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Richard Gerstl

Pioneer of Austrian Expressionism

Ahead of Egon Schiele (1890–1918) and Oskar Kokoschka (1886–1980), Richard Gerstl (1883–1908) is considered the first Austrian Expressionist.
Born in Vienna, the artist attended the “General School of Painting” headed by Christian Griepenkerl (1839–1912) at the Academy of Fine Arts, as well as summer classes with the Hungarian painter Simon Hollósy (1857–1918) in Nagybánya. As Gerstl did not get on with his conservative teacher, he moved to the “Special School for Painting” run by the progressive artist Heinrich Lefler (1863–1919). Gerstl also showed a keen interested in philosophy, literature and music. He met the composer Arnold Schönberg (1874–1951) who welcomed him into his circle. His tragic love affair with Schönberg’s wife Mathilde (1877–1923) plunged him into a deep depression which led to his suicide in 1908. The artist’s last self-portraits, created in social isolation, convey his sense of desperation and hopelessness.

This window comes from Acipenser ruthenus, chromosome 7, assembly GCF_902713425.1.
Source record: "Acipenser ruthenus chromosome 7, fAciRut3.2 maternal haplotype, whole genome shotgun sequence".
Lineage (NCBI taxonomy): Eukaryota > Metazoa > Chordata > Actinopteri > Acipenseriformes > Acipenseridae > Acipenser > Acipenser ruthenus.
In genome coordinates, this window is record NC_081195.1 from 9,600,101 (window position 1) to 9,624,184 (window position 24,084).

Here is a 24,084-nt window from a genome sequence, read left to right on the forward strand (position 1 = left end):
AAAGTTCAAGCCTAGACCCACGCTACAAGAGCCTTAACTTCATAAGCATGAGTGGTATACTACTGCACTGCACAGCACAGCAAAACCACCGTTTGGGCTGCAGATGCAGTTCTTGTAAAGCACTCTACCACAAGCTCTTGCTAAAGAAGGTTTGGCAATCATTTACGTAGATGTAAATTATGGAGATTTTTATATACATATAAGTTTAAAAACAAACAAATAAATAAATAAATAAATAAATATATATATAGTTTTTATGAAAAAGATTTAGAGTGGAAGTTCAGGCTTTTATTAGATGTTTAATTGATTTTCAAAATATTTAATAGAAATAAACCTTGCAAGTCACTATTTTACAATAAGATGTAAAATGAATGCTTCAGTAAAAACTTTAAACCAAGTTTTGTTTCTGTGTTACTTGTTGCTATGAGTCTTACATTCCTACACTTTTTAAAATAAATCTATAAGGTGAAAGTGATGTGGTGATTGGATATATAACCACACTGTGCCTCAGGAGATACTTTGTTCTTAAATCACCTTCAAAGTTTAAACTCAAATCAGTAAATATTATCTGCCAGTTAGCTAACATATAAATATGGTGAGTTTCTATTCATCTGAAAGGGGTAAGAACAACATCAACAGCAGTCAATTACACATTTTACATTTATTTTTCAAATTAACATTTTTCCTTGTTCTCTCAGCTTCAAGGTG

Stylistically, Gerstl’s works are situated between post-Impressionism, Secessionism and Expressionism. His expressive manner of painting was possibly influenced by Edvard Munch (1863–1944), Vincent van Gogh (1853–1890), Pierre Bonnard (1867–1947) and Lovis Corinth (1858–1925). The works of his last years are characterized by an abstracting-gestural style. His form-dissolving manner of painting and the liberal and swift process of creation made Gerstl a precursor of Art Informel. The Leopold Museum houses the world’s most comprehensive collection of works by the artist.